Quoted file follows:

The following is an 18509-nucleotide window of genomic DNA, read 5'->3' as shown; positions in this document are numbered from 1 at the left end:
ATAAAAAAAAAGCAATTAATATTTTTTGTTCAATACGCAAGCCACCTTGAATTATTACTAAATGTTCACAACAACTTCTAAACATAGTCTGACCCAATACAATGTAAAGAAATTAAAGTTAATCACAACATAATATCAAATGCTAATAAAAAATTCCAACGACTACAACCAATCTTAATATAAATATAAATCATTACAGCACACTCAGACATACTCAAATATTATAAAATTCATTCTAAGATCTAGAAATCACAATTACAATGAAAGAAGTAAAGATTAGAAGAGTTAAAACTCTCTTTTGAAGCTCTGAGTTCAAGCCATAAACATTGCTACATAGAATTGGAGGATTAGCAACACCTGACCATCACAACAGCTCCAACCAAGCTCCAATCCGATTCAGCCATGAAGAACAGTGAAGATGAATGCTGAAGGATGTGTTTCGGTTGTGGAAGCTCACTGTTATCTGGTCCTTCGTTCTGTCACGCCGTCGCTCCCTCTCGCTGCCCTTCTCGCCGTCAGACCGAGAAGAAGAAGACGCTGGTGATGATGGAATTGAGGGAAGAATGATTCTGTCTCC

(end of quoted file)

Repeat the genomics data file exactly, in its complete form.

The following is an 18509-nucleotide window of genomic DNA, read 5'->3' as shown; positions in this document are numbered from 1 at the left end:
ATAAAAAAAAAGCAATTAATATTTTTTGTTCAATACGCAAGCCACCTTGAATTATTACTAAATGTTCACAACAACTTCTAAACATAGTCTGACCCAATACAATGTAAAGAAATTAAAGTTAATCACAACATAATATCAAATGCTAATAAAAAATTCCAACGACTACAACCAATCTTAATATAAATATAAATCATTACAGCACACTCAGACATACTCAAATATTATAAAATTCATTCTAAGATCTAGAAATCACAATTACAATGAAAGAAGTAAAGATTAGAAGAGTTAAAACTCTCTTTTGAAGCTCTGAGTTCAAGCCATAAACATTGCTACATAGAATTGGAGGATTAGCAACACCTGACCATCACAACAGCTCCAACCAAGCTCCAATCCGATTCAGCCATGAAGAACAGTGAAGATGAATGCTGAAGGATGTGTTTCGGTTGTGGAAGCTCACTGTTATCTGGTCCTTCGTTCTGTCACGCCGTCGCTCCCTCTCGCTGCCCTTCTCGCCGTCAGACCGAGAAGAAGAAGACGCTGGTGATGATGGAATTGAGGGAAGAATGATTCTGTCTCC